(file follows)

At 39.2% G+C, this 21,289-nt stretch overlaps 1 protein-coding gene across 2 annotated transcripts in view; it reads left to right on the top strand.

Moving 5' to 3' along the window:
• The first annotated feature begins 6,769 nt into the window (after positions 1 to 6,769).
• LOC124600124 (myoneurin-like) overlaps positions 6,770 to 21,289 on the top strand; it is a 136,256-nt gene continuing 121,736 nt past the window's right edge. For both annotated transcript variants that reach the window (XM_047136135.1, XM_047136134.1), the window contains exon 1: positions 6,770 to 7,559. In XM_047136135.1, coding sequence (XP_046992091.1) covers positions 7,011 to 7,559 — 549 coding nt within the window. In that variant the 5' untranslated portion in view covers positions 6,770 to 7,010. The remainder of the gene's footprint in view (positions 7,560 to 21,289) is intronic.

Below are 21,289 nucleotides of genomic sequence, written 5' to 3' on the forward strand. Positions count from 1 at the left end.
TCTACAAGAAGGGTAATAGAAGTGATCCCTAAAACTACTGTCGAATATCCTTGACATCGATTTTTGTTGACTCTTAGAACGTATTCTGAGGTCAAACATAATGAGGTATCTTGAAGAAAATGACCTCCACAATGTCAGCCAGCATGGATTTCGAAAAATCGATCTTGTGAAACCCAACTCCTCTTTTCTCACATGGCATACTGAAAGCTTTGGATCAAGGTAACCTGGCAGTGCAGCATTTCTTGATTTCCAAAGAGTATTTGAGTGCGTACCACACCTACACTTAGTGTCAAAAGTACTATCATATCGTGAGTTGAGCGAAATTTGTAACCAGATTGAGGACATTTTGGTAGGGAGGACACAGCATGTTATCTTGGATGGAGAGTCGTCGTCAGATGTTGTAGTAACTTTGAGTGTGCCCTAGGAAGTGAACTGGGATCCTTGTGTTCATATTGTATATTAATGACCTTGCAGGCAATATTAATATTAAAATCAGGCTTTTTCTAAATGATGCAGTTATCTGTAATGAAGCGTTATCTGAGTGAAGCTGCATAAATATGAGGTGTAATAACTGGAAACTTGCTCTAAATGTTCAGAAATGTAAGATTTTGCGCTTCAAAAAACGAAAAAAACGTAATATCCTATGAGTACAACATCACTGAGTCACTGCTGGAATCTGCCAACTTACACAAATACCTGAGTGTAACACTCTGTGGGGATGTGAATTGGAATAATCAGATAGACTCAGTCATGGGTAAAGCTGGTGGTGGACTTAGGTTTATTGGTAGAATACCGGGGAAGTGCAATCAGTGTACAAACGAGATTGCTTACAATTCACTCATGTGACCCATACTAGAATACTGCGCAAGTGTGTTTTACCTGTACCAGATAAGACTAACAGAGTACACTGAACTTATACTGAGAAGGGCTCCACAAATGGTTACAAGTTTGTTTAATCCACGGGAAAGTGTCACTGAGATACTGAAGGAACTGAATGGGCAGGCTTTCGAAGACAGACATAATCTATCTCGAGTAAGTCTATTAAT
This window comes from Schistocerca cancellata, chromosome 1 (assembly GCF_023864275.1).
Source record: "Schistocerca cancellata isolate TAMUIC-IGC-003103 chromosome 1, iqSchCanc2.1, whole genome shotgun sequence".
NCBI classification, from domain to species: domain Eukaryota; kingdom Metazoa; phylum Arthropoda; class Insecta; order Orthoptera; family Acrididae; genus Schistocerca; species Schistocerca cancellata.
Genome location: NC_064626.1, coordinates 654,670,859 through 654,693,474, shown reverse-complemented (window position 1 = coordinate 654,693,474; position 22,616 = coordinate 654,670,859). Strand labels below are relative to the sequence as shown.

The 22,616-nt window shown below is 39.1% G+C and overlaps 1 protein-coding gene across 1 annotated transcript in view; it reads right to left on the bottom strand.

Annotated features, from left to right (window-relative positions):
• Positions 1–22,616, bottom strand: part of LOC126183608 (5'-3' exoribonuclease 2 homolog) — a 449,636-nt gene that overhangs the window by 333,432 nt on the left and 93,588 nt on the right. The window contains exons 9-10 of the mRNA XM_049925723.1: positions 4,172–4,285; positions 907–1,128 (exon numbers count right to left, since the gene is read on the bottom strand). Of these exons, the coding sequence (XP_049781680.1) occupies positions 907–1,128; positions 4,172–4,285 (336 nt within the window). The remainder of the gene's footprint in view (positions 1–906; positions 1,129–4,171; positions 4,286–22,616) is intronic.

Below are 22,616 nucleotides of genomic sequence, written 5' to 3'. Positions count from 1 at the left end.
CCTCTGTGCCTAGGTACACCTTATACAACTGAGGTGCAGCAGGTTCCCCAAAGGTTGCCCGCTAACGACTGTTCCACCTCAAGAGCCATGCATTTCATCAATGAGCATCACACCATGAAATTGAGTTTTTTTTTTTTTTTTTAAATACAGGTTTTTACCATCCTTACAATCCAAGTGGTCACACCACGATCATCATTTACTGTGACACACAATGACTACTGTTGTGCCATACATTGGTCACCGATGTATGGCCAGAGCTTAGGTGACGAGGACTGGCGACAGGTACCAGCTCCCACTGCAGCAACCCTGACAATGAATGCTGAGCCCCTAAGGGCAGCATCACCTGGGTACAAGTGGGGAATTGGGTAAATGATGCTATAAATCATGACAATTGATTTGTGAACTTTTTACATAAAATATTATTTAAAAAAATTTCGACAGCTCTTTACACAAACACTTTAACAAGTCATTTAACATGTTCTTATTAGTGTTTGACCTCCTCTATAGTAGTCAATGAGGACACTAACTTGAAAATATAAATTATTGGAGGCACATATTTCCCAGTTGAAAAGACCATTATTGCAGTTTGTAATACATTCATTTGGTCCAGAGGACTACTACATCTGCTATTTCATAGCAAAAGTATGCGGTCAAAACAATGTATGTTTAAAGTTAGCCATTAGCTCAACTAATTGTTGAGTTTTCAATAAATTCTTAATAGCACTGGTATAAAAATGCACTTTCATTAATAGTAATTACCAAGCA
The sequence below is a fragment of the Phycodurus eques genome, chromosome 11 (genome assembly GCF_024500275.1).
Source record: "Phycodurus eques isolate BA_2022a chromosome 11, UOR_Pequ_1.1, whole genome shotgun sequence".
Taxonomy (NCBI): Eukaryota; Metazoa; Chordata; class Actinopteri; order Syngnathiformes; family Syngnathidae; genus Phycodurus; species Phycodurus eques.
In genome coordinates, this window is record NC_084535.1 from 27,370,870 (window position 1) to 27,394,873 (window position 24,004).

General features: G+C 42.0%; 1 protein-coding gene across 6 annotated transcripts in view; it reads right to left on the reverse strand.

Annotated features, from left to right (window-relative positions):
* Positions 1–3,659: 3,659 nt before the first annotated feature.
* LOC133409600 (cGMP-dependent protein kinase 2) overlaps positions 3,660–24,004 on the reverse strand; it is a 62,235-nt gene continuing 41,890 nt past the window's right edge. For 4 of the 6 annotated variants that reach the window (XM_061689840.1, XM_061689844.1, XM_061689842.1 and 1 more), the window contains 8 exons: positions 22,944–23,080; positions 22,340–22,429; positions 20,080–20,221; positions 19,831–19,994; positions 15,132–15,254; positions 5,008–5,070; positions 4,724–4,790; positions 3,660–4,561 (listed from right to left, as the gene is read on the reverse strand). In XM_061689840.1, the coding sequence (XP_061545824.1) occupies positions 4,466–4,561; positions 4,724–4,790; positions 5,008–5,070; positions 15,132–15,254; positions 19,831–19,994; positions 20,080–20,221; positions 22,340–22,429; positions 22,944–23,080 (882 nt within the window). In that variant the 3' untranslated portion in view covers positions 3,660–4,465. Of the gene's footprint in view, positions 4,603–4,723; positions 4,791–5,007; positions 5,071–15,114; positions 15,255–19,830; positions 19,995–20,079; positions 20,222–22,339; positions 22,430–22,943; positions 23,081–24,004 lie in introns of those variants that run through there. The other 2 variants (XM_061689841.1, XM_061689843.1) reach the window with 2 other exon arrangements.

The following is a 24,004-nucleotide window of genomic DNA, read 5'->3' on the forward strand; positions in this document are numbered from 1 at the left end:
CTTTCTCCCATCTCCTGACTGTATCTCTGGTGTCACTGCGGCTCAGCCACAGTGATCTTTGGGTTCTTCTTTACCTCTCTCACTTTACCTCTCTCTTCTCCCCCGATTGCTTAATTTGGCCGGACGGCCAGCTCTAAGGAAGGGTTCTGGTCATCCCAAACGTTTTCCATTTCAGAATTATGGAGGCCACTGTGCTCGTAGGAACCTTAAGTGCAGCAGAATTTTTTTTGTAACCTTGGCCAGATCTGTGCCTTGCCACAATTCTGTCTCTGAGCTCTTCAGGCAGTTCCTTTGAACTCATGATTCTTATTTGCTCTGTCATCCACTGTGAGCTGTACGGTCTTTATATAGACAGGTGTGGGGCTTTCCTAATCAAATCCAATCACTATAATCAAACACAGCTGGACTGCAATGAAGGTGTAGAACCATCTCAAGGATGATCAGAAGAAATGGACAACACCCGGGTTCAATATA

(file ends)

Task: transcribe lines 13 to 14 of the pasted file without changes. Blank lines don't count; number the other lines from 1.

• Positions 1–22,616, bottom strand: part of LOC126183608 (5'-3' exoribonuclease 2 homolog) — a 449,636-nt gene that overhangs the window by 333,432 nt on the left and 93,588 nt on the right. The window contains exons 9-10 of the mRNA XM_049925723.1: positions 4,172–4,285; positions 907–1,128 (exon numbers count right to left, since the gene is read on the bottom strand). Of these exons, the coding sequence (XP_049781680.1) occupies positions 907–1,128; positions 4,172–4,285 (336 nt within the window). The remainder of the gene's footprint in view (positions 1–906; positions 1,129–4,171; positions 4,286–22,616) is intronic.

Below are 22,616 nucleotides of genomic sequence, written 5' to 3'. Positions count from 1 at the left end.